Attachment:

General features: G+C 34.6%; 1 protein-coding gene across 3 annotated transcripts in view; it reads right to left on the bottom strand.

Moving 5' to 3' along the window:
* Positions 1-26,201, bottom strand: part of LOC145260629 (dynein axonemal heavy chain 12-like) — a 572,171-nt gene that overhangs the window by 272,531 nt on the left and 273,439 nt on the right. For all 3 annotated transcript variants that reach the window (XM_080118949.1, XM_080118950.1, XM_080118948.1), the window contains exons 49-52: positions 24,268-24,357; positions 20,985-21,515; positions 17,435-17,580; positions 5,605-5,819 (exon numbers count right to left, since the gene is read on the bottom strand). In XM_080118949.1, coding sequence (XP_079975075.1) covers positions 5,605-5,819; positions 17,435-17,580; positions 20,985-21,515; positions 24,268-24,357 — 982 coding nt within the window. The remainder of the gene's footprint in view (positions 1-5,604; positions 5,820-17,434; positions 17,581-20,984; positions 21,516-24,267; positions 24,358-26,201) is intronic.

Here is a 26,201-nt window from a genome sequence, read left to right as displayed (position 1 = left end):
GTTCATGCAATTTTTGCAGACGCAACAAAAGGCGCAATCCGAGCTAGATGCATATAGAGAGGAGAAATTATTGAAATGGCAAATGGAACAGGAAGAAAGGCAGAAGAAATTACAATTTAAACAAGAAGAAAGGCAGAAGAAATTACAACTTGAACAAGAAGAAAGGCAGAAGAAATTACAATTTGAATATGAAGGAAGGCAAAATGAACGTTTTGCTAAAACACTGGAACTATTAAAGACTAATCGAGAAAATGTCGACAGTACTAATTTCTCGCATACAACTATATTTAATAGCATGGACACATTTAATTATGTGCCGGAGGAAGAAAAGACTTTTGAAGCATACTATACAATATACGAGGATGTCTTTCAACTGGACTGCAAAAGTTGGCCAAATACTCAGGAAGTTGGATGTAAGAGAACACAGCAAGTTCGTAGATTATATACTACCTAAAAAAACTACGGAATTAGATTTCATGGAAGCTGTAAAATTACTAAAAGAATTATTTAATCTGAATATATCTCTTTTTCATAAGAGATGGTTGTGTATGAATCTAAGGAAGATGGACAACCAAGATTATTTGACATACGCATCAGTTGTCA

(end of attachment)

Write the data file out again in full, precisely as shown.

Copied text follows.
General features: G+C 34.6%; 1 protein-coding gene across 3 annotated transcripts in view; it reads right to left on the bottom strand.

Moving 5' to 3' along the window:
* Positions 1-26,201, bottom strand: part of LOC145260629 (dynein axonemal heavy chain 12-like) — a 572,171-nt gene that overhangs the window by 272,531 nt on the left and 273,439 nt on the right. For all 3 annotated transcript variants that reach the window (XM_080118949.1, XM_080118950.1, XM_080118948.1), the window contains exons 49-52: positions 24,268-24,357; positions 20,985-21,515; positions 17,435-17,580; positions 5,605-5,819 (exon numbers count right to left, since the gene is read on the bottom strand). In XM_080118949.1, coding sequence (XP_079975075.1) covers positions 5,605-5,819; positions 17,435-17,580; positions 20,985-21,515; positions 24,268-24,357 — 982 coding nt within the window. The remainder of the gene's footprint in view (positions 1-5,604; positions 5,820-17,434; positions 17,581-20,984; positions 21,516-24,267; positions 24,358-26,201) is intronic.

Here is a 26,201-nt window from a genome sequence, read left to right as displayed (position 1 = left end):
GTTCATGCAATTTTTGCAGACGCAACAAAAGGCGCAATCCGAGCTAGATGCATATAGAGAGGAGAAATTATTGAAATGGCAAATGGAACAGGAAGAAAGGCAGAAGAAATTACAATTTAAACAAGAAGAAAGGCAGAAGAAATTACAACTTGAACAAGAAGAAAGGCAGAAGAAATTACAATTTGAATATGAAGGAAGGCAAAATGAACGTTTTGCTAAAACACTGGAACTATTAAAGACTAATCGAGAAAATGTCGACAGTACTAATTTCTCGCATACAACTATATTTAATAGCATGGACACATTTAATTATGTGCCGGAGGAAGAAAAGACTTTTGAAGCATACTATACAATATACGAGGATGTCTTTCAACTGGACTGCAAAAGTTGGCCAAATACTCAGGAAGTTGGATGTAAGAGAACACAGCAAGTTCGTAGATTATATACTACCTAAAAAAACTACGGAATTAGATTTCATGGAAGCTGTAAAATTACTAAAAGAATTATTTAATCTGAATATATCTCTTTTTCATAAGAGATGGTTGTGTATGAATCTAAGGAAGATGGACAACCAAGATTATTTGACATACGCATCAGTTGTCA